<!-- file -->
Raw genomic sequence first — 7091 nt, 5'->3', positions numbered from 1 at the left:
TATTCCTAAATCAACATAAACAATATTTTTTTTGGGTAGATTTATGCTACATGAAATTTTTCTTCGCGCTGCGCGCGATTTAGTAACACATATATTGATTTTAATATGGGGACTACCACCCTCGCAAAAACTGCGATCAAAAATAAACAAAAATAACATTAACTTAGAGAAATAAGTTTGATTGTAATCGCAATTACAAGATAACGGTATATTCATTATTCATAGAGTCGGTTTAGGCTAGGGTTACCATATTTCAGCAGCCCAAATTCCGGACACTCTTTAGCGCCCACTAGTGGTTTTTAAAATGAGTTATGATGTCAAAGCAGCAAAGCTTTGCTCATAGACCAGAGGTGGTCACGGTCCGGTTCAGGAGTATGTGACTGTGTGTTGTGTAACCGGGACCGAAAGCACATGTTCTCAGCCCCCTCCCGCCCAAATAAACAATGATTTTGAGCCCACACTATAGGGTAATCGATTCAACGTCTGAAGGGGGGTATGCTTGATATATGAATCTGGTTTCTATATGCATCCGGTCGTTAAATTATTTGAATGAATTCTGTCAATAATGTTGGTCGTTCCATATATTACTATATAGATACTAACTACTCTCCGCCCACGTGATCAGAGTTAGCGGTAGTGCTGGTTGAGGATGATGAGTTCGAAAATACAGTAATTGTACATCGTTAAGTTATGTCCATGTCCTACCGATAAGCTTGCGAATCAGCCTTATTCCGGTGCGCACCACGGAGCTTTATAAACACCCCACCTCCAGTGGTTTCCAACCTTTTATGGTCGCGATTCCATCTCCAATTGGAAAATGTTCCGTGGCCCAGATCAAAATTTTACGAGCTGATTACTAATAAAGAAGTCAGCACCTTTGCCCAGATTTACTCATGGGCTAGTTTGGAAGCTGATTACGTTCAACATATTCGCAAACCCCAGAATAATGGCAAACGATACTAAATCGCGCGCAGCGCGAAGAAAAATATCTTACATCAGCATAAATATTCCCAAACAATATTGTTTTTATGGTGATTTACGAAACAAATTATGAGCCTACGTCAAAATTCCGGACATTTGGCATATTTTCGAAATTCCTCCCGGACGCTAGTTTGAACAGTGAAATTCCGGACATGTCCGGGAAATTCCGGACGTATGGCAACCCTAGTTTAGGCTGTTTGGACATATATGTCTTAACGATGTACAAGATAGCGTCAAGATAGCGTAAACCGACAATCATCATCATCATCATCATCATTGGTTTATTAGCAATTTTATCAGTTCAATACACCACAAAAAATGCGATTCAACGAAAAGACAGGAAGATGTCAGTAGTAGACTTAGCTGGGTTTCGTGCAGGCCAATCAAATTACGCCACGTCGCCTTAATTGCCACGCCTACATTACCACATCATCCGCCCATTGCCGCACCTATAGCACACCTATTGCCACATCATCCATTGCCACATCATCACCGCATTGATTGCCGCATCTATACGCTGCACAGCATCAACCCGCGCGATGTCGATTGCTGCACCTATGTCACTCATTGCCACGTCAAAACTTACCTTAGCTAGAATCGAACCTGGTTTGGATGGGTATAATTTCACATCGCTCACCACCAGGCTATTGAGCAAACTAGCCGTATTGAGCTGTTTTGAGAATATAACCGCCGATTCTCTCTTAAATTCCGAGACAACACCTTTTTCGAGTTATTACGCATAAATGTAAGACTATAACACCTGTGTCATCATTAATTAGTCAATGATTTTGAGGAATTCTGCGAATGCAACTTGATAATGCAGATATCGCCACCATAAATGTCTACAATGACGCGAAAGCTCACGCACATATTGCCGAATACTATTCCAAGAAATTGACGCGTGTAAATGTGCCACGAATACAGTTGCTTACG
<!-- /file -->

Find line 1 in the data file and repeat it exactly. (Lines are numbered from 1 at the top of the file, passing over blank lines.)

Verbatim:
Raw genomic sequence first — 7091 nt, 5'->3', positions numbered from 1 at the left: